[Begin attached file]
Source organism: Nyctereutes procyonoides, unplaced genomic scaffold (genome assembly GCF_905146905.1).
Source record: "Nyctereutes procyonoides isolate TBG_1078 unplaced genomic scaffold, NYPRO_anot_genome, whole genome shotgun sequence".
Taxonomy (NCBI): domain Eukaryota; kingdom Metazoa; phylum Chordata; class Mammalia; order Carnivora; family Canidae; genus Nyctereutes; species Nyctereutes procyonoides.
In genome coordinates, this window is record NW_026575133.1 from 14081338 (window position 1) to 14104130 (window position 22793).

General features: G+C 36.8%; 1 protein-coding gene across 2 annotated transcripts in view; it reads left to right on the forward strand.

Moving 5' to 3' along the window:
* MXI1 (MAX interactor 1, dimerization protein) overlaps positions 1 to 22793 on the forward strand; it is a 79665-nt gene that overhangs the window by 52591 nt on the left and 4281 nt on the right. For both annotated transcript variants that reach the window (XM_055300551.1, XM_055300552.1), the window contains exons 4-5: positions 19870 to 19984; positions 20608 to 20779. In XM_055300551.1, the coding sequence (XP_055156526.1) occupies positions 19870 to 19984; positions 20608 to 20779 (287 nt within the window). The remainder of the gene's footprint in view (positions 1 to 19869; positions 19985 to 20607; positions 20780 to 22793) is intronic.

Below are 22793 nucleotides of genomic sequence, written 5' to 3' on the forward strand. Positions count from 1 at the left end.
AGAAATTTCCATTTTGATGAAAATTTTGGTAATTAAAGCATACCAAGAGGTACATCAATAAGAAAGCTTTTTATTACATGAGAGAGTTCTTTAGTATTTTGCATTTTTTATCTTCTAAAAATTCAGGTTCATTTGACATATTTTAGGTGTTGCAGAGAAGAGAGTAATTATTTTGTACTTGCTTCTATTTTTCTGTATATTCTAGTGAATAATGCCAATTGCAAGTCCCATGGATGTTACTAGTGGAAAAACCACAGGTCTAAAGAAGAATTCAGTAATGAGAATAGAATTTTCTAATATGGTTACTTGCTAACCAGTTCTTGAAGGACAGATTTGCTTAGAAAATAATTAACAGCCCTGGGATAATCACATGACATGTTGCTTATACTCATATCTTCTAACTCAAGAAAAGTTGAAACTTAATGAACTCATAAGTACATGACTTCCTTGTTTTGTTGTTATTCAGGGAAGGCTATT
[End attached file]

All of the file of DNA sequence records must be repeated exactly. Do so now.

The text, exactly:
Source organism: Nyctereutes procyonoides, unplaced genomic scaffold (genome assembly GCF_905146905.1).
Source record: "Nyctereutes procyonoides isolate TBG_1078 unplaced genomic scaffold, NYPRO_anot_genome, whole genome shotgun sequence".
Taxonomy (NCBI): domain Eukaryota; kingdom Metazoa; phylum Chordata; class Mammalia; order Carnivora; family Canidae; genus Nyctereutes; species Nyctereutes procyonoides.
In genome coordinates, this window is record NW_026575133.1 from 14081338 (window position 1) to 14104130 (window position 22793).

General features: G+C 36.8%; 1 protein-coding gene across 2 annotated transcripts in view; it reads left to right on the forward strand.

Moving 5' to 3' along the window:
* MXI1 (MAX interactor 1, dimerization protein) overlaps positions 1 to 22793 on the forward strand; it is a 79665-nt gene that overhangs the window by 52591 nt on the left and 4281 nt on the right. For both annotated transcript variants that reach the window (XM_055300551.1, XM_055300552.1), the window contains exons 4-5: positions 19870 to 19984; positions 20608 to 20779. In XM_055300551.1, the coding sequence (XP_055156526.1) occupies positions 19870 to 19984; positions 20608 to 20779 (287 nt within the window). The remainder of the gene's footprint in view (positions 1 to 19869; positions 19985 to 20607; positions 20780 to 22793) is intronic.

Below are 22793 nucleotides of genomic sequence, written 5' to 3' on the forward strand. Positions count from 1 at the left end.
AGAAATTTCCATTTTGATGAAAATTTTGGTAATTAAAGCATACCAAGAGGTACATCAATAAGAAAGCTTTTTATTACATGAGAGAGTTCTTTAGTATTTTGCATTTTTTATCTTCTAAAAATTCAGGTTCATTTGACATATTTTAGGTGTTGCAGAGAAGAGAGTAATTATTTTGTACTTGCTTCTATTTTTCTGTATATTCTAGTGAATAATGCCAATTGCAAGTCCCATGGATGTTACTAGTGGAAAAACCACAGGTCTAAAGAAGAATTCAGTAATGAGAATAGAATTTTCTAATATGGTTACTTGCTAACCAGTTCTTGAAGGACAGATTTGCTTAGAAAATAATTAACAGCCCTGGGATAATCACATGACATGTTGCTTATACTCATATCTTCTAACTCAAGAAAAGTTGAAACTTAATGAACTCATAAGTACATGACTTCCTTGTTTTGTTGTTATTCAGGGAAGGCTATT